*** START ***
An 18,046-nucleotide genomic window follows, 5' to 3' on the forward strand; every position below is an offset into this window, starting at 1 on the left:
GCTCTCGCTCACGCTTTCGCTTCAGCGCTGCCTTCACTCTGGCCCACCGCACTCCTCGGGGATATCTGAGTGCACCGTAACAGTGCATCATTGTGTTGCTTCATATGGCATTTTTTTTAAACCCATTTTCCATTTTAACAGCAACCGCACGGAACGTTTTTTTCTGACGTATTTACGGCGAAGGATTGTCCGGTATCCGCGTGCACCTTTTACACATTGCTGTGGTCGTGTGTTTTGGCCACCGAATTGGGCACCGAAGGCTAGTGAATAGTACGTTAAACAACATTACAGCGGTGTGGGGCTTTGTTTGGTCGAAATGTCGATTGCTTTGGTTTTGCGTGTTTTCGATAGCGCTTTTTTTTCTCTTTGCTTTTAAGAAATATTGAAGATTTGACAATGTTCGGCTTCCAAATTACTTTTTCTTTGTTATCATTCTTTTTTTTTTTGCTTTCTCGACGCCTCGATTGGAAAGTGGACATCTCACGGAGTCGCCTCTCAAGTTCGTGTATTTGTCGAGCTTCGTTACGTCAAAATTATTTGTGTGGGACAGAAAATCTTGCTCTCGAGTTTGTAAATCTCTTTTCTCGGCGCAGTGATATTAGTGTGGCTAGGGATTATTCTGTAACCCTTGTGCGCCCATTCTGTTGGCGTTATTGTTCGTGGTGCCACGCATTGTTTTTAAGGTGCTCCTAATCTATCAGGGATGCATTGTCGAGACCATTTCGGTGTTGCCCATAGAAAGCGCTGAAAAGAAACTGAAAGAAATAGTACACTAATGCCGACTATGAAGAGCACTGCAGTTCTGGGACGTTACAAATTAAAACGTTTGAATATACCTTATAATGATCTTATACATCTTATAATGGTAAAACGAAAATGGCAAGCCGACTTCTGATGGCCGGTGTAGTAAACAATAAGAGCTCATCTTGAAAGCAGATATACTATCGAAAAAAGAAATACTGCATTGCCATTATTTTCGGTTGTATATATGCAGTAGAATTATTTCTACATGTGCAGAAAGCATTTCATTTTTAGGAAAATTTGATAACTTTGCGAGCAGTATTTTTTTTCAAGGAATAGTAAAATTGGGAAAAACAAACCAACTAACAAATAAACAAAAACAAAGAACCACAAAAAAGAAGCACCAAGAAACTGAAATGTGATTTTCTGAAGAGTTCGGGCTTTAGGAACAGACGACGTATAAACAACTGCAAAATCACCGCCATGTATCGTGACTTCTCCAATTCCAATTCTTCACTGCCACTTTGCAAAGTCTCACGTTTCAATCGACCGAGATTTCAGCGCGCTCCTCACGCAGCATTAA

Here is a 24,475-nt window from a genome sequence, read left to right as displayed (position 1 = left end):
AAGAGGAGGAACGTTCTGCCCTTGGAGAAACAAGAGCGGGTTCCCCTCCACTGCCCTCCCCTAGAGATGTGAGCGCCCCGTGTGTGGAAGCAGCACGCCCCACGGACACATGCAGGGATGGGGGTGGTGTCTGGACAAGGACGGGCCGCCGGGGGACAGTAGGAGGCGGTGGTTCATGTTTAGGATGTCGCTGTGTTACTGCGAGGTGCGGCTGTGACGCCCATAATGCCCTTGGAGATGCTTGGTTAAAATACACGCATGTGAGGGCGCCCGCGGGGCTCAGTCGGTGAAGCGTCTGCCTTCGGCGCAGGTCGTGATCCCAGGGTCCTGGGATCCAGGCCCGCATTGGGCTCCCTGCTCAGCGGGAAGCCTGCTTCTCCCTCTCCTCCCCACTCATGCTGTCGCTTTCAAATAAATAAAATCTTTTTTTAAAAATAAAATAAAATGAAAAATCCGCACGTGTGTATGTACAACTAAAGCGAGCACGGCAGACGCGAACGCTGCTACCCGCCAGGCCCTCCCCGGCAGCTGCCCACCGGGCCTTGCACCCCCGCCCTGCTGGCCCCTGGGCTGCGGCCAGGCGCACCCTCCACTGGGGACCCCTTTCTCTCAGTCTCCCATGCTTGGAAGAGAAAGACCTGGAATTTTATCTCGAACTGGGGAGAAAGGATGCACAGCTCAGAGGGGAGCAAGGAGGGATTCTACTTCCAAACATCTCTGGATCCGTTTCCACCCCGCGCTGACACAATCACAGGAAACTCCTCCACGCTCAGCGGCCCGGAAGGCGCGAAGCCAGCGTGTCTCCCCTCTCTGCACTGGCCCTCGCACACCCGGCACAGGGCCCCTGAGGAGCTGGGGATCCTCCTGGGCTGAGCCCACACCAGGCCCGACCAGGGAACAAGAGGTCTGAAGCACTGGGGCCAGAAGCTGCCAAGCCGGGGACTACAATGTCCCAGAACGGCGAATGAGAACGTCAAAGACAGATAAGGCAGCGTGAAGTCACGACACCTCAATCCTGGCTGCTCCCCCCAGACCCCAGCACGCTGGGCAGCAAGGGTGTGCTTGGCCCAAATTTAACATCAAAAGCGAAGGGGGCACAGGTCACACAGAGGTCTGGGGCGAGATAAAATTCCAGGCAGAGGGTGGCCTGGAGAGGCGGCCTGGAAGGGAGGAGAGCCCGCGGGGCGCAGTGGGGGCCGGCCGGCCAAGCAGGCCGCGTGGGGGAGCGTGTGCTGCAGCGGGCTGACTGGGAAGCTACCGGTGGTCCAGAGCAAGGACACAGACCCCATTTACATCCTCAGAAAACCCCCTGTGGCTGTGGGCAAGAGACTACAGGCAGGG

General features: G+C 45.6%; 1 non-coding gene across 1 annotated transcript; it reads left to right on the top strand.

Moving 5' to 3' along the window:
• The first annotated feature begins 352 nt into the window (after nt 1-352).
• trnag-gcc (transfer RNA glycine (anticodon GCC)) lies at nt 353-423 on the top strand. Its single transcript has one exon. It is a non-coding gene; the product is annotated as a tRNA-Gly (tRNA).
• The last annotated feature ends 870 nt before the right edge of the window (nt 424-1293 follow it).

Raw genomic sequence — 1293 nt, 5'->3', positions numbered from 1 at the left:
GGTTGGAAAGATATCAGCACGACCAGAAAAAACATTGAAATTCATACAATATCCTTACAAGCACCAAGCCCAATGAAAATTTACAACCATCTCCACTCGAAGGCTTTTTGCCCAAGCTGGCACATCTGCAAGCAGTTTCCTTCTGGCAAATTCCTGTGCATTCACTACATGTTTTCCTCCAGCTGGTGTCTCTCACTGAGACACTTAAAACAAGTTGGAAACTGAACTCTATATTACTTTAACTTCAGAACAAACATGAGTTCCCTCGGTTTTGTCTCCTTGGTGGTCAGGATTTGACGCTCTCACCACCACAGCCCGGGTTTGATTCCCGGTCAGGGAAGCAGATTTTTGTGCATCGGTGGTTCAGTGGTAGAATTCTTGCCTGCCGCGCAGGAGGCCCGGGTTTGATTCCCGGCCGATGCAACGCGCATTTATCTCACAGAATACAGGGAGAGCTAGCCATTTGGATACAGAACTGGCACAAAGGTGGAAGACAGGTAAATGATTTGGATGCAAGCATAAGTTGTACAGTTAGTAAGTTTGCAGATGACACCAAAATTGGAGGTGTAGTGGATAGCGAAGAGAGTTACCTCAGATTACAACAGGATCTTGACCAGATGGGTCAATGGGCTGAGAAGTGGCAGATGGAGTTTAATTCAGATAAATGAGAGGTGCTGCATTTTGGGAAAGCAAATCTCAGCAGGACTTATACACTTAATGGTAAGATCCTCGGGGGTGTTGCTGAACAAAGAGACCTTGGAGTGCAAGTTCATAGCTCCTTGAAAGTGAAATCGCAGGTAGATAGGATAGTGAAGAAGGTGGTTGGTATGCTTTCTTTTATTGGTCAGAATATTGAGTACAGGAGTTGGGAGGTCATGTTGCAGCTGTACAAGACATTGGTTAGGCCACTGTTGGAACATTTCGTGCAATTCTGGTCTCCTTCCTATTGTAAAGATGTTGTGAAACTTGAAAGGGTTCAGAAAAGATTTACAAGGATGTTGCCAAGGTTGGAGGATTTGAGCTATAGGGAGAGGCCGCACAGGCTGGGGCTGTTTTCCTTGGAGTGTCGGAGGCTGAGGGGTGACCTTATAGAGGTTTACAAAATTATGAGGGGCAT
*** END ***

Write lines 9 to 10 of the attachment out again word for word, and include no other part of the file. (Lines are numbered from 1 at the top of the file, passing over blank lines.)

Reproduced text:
• The last annotated feature ends 870 nt before the right edge of the window (nt 424-1293 follow it).

Raw genomic sequence — 1293 nt, 5'->3', positions numbered from 1 at the left: